Deep Venous Thrombosis vs Varicose Veins

The two clinical terms are a nightmare for any physician because one can kill a patient, and the other can be managed at home. If you have sore legs, you are tempted to know the difference between DVT and Varicose veins.

DVT stands for Deep Venous Thrombosis while Varicose veins are dilated tortuous veins that appear in the legs. Varicose veins are benign and not harmless unless complication develops. On the contrary, Deep Venous Thrombosis is a medical emergency that requires urgent care and treatment. DVT can be fatal if missed.


What is DVT?

DVT stands for Deep Venous Thrombosis. This a life-threatening condition where a blood clot forms in your body, usually from the lower legs. This can further travel to your lung and cause sudden death.

What are the Dangerous Signs of DVT?

If you have calf swelling and pain on backward bending and contracting of your foot, this is most likely Deep Venous Thrombosis. It is often diagnosed based on Well’s score which is a diagnostic difference between DVT and Varicose veins. This is discussed as follows.

Well’s Score Mnemonic

  • BEST CAP (1 score for each) (-2 for Alternative Diagnosis Likely)
  • Bedridden >3 days/ Past surgery within 12 weeks
  • Entire leg swollen
  • Swelling- Entire leg or Calf Swelling >3cm
  • Tenderness
  • Collateral Superficial Veins
  • Active Cancer
  • Paralysis, Paresis or Plaster, Previous DVT< Pitting Oedema

This acronym was made to help medical students mug up Well’s score for diagnosis of Deep Venous Thrombosis.

Interpretation of Well’s Score

The threshold is set by 2. This is further clarified as follows:

  • When to say DVT Likely or Unlikely?
    • Well’s Score >_2 = DVT Likely
    • Well’s Score <2 = DVT Unlikely

You can have calf discomfort or tightness, as well as swelling, redness, and non-pitting edema (swelling that does not resolve on pressure) of the ankle or legs.

The doctor may test you for Homan’s sign and see if there is an induction of calf pain on dorsiflexion (on backward bending and contracting of your foot) of your foot.

Predisposing factors for DVT include previous heart disease, varicose veins, obesity, long travel, and immobilization for more than 4 days.


The two important points to note:

Phlegmasia cerulae dolens

A cyanotic hue is produced by deoxygenated hemoglobin in sluggish veins.

Phlegmasia alba dolens

In DVT, a significantly edematous limb causes a rise in interstitial pressure that exceeds capillary perfusion pressure. This causes pallor (also known as alba or whiteness) of the limb.

If a diagnosis of Deep Venous Thrombosis is suspected, you will be asked to undergo a series of tests. These will involve D-Dimer level assay, USG or Doppler Ultrasound, Impedance plethysmography, and Venography.

The aim is to prevent the most dangerous complication of DVT- Pulmonary embolism.


Signs of DVT

Clinical signs are landmarks for the difference between DVT and Varicose veins. Having a good grip on these help in making a timely diagnosis.

Homan’s Sign

Elicitation of calf pain on dorsiflexion of the foot

Moses Sign

If pain is induced when the calf muscle is squeezed forwards against the tibia but not when the calf muscle is compressed from side to side, the indication is positive. This sign is also known as Bancroft’s sign. However, sensitivity and specificity are questionable.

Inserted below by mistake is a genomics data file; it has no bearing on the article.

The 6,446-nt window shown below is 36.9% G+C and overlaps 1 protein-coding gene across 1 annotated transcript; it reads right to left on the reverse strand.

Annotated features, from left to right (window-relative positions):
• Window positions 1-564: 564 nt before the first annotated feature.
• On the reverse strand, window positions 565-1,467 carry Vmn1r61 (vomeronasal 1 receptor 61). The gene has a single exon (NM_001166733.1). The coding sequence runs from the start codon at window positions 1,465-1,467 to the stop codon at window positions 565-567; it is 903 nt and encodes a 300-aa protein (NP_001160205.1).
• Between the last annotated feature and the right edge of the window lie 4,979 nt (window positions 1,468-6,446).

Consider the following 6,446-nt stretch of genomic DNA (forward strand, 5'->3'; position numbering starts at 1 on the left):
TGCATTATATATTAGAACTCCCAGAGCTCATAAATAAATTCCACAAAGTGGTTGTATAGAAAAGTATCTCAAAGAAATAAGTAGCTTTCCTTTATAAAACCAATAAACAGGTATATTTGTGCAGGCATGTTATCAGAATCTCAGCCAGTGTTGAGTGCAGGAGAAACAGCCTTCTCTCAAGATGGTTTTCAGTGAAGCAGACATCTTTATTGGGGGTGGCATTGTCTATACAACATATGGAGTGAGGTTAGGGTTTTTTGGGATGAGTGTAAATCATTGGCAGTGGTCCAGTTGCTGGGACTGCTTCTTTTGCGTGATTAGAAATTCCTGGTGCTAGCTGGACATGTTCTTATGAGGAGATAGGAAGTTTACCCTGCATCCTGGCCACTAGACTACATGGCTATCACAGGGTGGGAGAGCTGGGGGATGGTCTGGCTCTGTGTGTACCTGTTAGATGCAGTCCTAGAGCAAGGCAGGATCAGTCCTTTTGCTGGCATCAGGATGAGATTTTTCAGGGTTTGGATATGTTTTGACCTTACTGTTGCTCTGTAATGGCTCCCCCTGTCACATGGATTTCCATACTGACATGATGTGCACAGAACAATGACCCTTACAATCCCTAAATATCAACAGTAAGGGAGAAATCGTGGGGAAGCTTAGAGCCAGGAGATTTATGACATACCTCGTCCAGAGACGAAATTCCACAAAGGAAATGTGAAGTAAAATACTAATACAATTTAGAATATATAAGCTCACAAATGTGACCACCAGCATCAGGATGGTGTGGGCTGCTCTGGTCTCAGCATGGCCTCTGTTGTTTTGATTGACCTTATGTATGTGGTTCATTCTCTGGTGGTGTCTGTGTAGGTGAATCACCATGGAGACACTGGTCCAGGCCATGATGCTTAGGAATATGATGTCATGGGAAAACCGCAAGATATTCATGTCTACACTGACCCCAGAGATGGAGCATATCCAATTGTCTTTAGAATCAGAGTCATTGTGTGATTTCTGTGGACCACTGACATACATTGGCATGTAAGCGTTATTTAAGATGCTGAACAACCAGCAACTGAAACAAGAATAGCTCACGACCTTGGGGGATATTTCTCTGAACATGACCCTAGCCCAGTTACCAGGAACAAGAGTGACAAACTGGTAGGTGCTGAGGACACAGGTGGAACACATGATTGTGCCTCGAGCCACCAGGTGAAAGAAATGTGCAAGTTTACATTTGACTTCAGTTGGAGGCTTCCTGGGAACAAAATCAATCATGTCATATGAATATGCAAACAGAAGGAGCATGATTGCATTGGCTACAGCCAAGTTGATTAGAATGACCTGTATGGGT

Treatment of Deep Venous Thromboembolism

DVT needs early treatment including emergency drugs and swift care to avoid thrombosis and death. The following steps usually involve the management depending on the scenario.

  • Extremity elevation and bed rest are used to treat the condition.
  • In the limb, an elastic stocking may be employed. Anticoagulation is initiated with low molecular weight heparin (LMWH), with a PTT objective of twice normal.
  • When the INR is within the desired range, warfarin is begun immediately and LMWH is terminated (i.e. 2.5)
  • When compared to unfractionated heparin, LMWH does not require coagulation factor monitoring and has a lower risk of bleeding.
  • An NSAID may be used to treat limb discomfort and edema.

Varicose Veins

The varicose vein is a relatively benign condition and mostly does not even require treatment. However, underlying causes must be ruled out to make the diagnosis clear.

Features of Varicose Veins

  • In the lower leg, there are dilated tortuous veins
  • There is discomfort, irritation, or ulceration (medial)
  • Leg heaviness

Pictures

Risk Factors

  • A job involving prolonged standing
  • Pregnancy
  • Obesity
  • Old age>65 years

Investigations

Your doctor may ask for a Duplex Ultrasound to rule out any other concerning cause.

Treatment

There are several treatment options for varicose veins these days. Some of them include:

  • Minimal invasive procedures (preferred)
    • Radiofrequency ablation
    • Endovenous laser therapy
    • Sclerotherapy
  • Surgical removal of the vein
  • Compression hosiery (during pregnancy)

Difference between DVT and Varicose Veins

The differences between Deep Venous Thrombosis and Varicose veins have been summarised as follows:

SymptomVaricose VeinsDVT
Surface temperatureNormalWarm
Peripheral Arterial PulsationNormalAbsent
Calf pain at dorsiflexion of the footNonePresent
EdemaMay be presentMay be present
Cyanosis (blue discoloration)NoneIndicates severe obstruction
Collateral superficial veinsNonePresent

Conclusion

DVT is an extremely crucial diagnosis that demands prompt care and management. If one has any of the signs mentioned above, he should seek care in A&E instantly. This is life-threatening and demands instantaneous intervention.


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